Beware the dangers of secular decarbonization

For many, integrating “decarbonization” into public policy, corporate and financial strategies has become a requirement rather than an option—and yet, what happens when the crucial link between climate stability and decarbonization is broken?

a recent report The Intergovernmental Panel on Climate Change (IPCC) explains that the pace of climate action so far is not fast or large enough to achieve the goal of keeping temperatures from rising above 1.5°C. Hence, the original purpose of Paris Agreement will not come true.

The risk of ushering in a secular era of decarbonization—that is, separating decarbonization policies from the belief that they can stop climate change—is growing exponentially. Policymakers, companies, and individuals may reassess their positions on decarbonization. The Russian war in Ukraine is forcing many European policymakers to recognize the need for reliable and renewable energy sources improve national security. geopolitical factors It will likely increase pressure on advanced economies, at least, to pursue low-carbon strategies.

Countries and regions that have invested heavily in renewable infrastructure are likely to continue their decarbonization efforts, no matter what the rest of the world does. Due to economies of scale, these countries have demonstrated that renewable energy, especially solar PV systems, can be cost-competitive with carbon energy production. Existing pathways toward decarbonization will be enhanced by network effects. These occur when benefits accrue to agents who adopt similar rules, such as green ratings. Green indexes like FTSE Russell Green Revenues It has been excel Parental standards over the past five years.

Furthermore, countries highly committed to decarbonization, particularly in Europe, may intensify trade and financial interaction with like-minded nations, and may oppose (perhaps with sanctions) countries that delay or reduce investment in decarbonization. The inflection point may be European Union plan To introduce the Carbon Limits Adjustment Mechanism (CBAM) covering cement, aluminum, fertilizers, electric power production, iron and steel.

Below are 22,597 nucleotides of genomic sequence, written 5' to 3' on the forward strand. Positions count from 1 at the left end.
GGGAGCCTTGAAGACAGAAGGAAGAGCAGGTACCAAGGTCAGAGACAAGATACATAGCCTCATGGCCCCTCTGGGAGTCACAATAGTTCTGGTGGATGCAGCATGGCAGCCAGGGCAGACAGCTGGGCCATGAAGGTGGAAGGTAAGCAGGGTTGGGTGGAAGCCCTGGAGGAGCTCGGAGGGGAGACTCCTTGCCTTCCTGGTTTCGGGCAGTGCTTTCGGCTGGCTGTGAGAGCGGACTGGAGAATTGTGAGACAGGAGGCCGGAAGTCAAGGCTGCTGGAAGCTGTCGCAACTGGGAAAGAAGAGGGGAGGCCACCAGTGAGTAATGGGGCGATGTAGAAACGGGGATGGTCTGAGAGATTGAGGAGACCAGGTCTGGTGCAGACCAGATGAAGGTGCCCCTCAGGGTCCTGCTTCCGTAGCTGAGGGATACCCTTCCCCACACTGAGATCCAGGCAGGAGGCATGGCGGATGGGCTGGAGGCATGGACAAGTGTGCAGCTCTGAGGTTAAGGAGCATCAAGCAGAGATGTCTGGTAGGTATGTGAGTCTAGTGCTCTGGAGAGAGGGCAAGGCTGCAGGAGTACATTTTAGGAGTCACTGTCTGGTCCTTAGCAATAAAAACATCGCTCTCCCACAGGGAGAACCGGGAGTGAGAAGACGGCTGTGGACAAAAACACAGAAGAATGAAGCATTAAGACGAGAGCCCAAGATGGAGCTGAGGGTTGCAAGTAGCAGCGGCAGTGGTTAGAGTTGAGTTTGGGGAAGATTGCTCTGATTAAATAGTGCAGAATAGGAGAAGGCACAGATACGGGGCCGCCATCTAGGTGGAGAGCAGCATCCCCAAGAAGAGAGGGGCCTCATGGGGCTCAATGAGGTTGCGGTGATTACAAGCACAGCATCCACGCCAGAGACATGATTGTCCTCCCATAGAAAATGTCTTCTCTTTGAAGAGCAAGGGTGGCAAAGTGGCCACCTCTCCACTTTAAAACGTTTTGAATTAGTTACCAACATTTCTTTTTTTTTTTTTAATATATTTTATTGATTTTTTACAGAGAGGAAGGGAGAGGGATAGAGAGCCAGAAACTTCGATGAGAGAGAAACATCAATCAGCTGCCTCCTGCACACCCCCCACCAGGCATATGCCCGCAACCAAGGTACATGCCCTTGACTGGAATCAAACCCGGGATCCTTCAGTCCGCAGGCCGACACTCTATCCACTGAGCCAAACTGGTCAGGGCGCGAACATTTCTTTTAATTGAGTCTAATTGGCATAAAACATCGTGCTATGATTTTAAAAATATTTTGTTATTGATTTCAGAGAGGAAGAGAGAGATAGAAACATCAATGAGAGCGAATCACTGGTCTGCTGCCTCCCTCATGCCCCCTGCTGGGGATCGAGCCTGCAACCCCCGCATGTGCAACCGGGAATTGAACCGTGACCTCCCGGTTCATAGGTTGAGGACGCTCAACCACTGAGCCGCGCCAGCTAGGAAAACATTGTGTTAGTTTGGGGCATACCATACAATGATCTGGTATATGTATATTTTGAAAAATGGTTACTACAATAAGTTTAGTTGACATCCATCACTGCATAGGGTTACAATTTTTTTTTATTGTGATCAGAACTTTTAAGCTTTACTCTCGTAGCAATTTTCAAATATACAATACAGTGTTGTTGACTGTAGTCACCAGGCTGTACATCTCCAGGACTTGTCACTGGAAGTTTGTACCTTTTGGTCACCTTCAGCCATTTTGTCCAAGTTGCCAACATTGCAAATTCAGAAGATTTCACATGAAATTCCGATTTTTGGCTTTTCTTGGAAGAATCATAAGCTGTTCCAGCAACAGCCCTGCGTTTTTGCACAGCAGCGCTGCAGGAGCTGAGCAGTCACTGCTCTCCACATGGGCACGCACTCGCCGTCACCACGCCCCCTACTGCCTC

In parallel, we can imagine a situation in which countries that have not invested heavily in renewables are finding it increasingly difficult to justify an expensive low-carbon adjustment. Recent data by the Climate Policy Initiative (CPI) showed that Flows of public and private funds for green infrastructure development tend to be heavily biased towards developed countries and Asia. For example, public funds for decarbonization measures mostly flow from European countries to other European countries.

In the absence of significant support from the developed world, elected leaders from developing countries may find it increasingly difficult to fund decarbonization. Because of the different competitive uses of infrastructure financing, the focus can be on climate adaptation rather than on decarbonization.

Without a clear national design for decarbonization—particularly the lack of environmental laws and classifications, along with lagging carbon accounting capacity with regard to standards, estimates and ratings—firms in these countries may find it more rewarding to maintain their comparative advantage in relatively polluting and export industries than in relatively polluting industries. .

Thus, we are likely to see intense economic interaction between countries with weak environmental regulation. We already see that most of the steel from Asia is traded with other Asian countries. China, the world’s largest exporter of steel and iron, exports 70 percent of steel and iron to other Asian economies and less than 10 percent to Europe. The European Union is the world The largest steel market. Germany alone ranks second – behind the United States – in terms of iron and steel imports. more than 90 percent Germany’s imports of iron and steel come from other EU member states.

Secular decarbonization adds a layer of complexity to the geopolitical environment. It could blur the lines between existing geopolitical coalitions. Bifurcation into “green” and “brown” economic activities can lead to green curtains in commerce, energy, finance and industry. This is directly related to discussions about Asymmetric transmission patterns Among the decarbonization leaders, the laggards, etc. Carbon removal division.

These uncertainties point to the urgent need for a “Plan B,” one that will ensure that coordinated global efforts to decarbonize will continue even in the world beyond 1.5°C. Otherwise, secular decarbonization will likely push climate change prevention even further.

Jürgen Bronstein He is a fellow at Harvard Kennedy University’s Belfer Center where he works in Energy Geopolitics Project. Follow him on Twitter Tweet embed.